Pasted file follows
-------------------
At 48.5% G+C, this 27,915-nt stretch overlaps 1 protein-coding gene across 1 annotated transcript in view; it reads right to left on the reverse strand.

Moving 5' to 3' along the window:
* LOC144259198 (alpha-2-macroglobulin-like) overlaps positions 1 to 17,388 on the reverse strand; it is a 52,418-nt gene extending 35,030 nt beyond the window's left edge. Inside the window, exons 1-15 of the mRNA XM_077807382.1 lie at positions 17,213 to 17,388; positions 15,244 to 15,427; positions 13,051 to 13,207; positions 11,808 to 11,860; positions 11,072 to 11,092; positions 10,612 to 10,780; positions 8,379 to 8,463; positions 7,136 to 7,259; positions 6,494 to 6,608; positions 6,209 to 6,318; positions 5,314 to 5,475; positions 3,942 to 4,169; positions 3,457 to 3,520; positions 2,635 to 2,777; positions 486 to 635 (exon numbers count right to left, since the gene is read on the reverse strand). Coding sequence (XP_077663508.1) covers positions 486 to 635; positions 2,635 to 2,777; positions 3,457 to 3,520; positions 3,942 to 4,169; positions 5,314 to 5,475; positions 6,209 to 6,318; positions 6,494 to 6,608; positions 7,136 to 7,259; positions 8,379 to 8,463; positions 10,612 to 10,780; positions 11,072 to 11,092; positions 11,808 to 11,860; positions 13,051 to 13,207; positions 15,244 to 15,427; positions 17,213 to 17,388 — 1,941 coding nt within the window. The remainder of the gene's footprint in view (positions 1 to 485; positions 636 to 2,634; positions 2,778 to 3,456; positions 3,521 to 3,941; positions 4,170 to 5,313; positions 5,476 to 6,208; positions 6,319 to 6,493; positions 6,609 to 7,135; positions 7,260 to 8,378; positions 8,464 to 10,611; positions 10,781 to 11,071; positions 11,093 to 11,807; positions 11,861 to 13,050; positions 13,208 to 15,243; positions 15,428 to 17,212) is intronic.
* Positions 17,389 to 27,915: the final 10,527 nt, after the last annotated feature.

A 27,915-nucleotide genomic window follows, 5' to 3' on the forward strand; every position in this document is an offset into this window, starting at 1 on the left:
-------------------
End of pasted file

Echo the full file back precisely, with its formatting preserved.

At 48.5% G+C, this 27,915-nt stretch overlaps 1 protein-coding gene across 1 annotated transcript in view; it reads right to left on the reverse strand.

Moving 5' to 3' along the window:
* LOC144259198 (alpha-2-macroglobulin-like) overlaps positions 1 to 17,388 on the reverse strand; it is a 52,418-nt gene extending 35,030 nt beyond the window's left edge. Inside the window, exons 1-15 of the mRNA XM_077807382.1 lie at positions 17,213 to 17,388; positions 15,244 to 15,427; positions 13,051 to 13,207; positions 11,808 to 11,860; positions 11,072 to 11,092; positions 10,612 to 10,780; positions 8,379 to 8,463; positions 7,136 to 7,259; positions 6,494 to 6,608; positions 6,209 to 6,318; positions 5,314 to 5,475; positions 3,942 to 4,169; positions 3,457 to 3,520; positions 2,635 to 2,777; positions 486 to 635 (exon numbers count right to left, since the gene is read on the reverse strand). Coding sequence (XP_077663508.1) covers positions 486 to 635; positions 2,635 to 2,777; positions 3,457 to 3,520; positions 3,942 to 4,169; positions 5,314 to 5,475; positions 6,209 to 6,318; positions 6,494 to 6,608; positions 7,136 to 7,259; positions 8,379 to 8,463; positions 10,612 to 10,780; positions 11,072 to 11,092; positions 11,808 to 11,860; positions 13,051 to 13,207; positions 15,244 to 15,427; positions 17,213 to 17,388 — 1,941 coding nt within the window. The remainder of the gene's footprint in view (positions 1 to 485; positions 636 to 2,634; positions 2,778 to 3,456; positions 3,521 to 3,941; positions 4,170 to 5,313; positions 5,476 to 6,208; positions 6,319 to 6,493; positions 6,609 to 7,135; positions 7,260 to 8,378; positions 8,464 to 10,611; positions 10,781 to 11,071; positions 11,093 to 11,807; positions 11,861 to 13,050; positions 13,208 to 15,243; positions 15,428 to 17,212) is intronic.
* Positions 17,389 to 27,915: the final 10,527 nt, after the last annotated feature.

A 27,915-nucleotide genomic window follows, 5' to 3' on the forward strand; every position in this document is an offset into this window, starting at 1 on the left: